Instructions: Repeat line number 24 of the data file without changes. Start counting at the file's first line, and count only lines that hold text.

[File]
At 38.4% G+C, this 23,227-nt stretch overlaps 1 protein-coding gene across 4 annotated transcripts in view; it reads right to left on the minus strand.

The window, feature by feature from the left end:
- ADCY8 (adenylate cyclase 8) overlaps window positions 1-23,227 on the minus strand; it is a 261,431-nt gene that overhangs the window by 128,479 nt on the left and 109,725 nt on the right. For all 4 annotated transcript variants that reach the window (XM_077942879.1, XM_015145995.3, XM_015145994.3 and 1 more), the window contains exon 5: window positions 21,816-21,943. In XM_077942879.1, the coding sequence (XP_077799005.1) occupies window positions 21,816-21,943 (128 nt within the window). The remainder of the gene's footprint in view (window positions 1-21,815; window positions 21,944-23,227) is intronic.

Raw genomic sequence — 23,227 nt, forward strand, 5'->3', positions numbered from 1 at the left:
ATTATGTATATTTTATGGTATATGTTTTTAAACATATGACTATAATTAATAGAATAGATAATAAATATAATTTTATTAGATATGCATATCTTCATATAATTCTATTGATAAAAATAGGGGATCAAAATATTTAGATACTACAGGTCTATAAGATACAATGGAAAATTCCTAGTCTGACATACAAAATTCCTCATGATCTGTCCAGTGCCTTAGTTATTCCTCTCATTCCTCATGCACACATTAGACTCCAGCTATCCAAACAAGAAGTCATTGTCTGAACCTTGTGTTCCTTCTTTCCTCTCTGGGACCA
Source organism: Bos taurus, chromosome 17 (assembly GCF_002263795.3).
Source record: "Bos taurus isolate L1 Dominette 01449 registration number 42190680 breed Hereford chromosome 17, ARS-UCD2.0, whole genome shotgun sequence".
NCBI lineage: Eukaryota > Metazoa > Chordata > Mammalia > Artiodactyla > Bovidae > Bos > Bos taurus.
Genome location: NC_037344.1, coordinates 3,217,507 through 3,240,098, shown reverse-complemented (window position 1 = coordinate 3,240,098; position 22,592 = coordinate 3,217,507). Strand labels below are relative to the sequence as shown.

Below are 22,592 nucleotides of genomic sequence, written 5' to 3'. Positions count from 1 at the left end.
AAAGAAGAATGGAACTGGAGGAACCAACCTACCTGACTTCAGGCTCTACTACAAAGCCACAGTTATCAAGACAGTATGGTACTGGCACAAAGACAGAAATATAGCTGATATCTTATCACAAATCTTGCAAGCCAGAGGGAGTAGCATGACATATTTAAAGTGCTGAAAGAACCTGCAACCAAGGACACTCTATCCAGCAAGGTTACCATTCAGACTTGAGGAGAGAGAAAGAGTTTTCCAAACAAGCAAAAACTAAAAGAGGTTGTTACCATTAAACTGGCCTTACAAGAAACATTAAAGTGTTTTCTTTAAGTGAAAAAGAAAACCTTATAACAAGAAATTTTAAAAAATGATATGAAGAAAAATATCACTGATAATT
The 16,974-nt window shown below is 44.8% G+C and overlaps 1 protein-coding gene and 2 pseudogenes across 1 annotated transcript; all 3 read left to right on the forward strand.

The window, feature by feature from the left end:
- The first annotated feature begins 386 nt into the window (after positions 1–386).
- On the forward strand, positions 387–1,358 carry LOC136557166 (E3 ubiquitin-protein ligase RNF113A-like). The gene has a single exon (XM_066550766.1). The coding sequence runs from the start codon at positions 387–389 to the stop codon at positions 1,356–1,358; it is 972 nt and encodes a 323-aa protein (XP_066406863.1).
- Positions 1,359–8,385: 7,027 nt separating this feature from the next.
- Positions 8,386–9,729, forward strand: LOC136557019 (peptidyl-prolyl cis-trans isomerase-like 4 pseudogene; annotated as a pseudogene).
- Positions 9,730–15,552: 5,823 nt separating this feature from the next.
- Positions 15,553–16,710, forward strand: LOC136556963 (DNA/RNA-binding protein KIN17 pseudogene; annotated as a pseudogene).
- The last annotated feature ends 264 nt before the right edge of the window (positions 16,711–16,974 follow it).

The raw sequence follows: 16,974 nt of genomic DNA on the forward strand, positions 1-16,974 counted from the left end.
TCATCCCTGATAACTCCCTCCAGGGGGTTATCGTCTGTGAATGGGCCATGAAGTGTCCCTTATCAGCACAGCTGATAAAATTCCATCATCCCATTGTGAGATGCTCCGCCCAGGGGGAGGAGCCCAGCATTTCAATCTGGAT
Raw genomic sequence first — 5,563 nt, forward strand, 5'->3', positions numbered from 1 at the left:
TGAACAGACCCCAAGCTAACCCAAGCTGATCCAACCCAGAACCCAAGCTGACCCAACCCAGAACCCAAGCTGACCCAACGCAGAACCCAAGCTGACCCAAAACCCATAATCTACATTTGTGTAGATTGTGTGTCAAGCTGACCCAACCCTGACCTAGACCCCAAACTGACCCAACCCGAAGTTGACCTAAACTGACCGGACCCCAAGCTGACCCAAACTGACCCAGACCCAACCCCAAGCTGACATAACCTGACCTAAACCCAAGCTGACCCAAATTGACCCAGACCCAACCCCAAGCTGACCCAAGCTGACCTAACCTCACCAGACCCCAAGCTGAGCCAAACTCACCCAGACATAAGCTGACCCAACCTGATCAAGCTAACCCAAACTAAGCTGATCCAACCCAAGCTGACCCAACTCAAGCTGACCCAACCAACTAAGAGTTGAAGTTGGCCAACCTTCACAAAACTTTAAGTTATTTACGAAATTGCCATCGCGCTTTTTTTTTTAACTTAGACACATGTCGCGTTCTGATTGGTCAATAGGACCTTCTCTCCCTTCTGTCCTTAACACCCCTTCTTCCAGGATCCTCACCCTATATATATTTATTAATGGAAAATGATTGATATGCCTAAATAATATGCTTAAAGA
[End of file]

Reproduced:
TGAACAGACCCCAAGCTAACCCAAGCTGATCCAACCCAGAACCCAAGCTGACCCAACCCAGAACCCAAGCTGACCCAACGCAGAACCCAAGCTGACCCAAAACCCATAATCTACATTTGTGTAGATTGTGTGTCAAGCTGACCCAACCCTGACCTAGACCCCAAACTGACCCAACCCGAAGTTGACCTAAACTGACCGGACCCCAAGCTGACCCAAACTGACCCAGACCCAACCCCAAGCTGACATAACCTGACCTAAACCCAAGCTGACCCAAATTGACCCAGACCCAACCCCAAGCTGACCCAAGCTGACCTAACCTCACCAGACCCCAAGCTGAGCCAAACTCACCCAGACATAAGCTGACCCAACCTGATCAAGCTAACCCAAACTAAGCTGATCCAACCCAAGCTGACCCAACTCAAGCTGACCCAACCAACTAAGAGTTGAAGTTGGCCAACCTTCACAAAACTTTAAGTTATTTACGAAATTGCCATCGCGCTTTTTTTTTTAACTTAGACACATGTCGCGTTCTGATTGGTCAATAGGACCTTCTCTCCCTTCTGTCCTTAACACCCCTTCTTCCAGGATCCTCACCCTATATATATTTATTAATGGAAAATGATTGATATGCCTAAATAATATGCTTAAAGA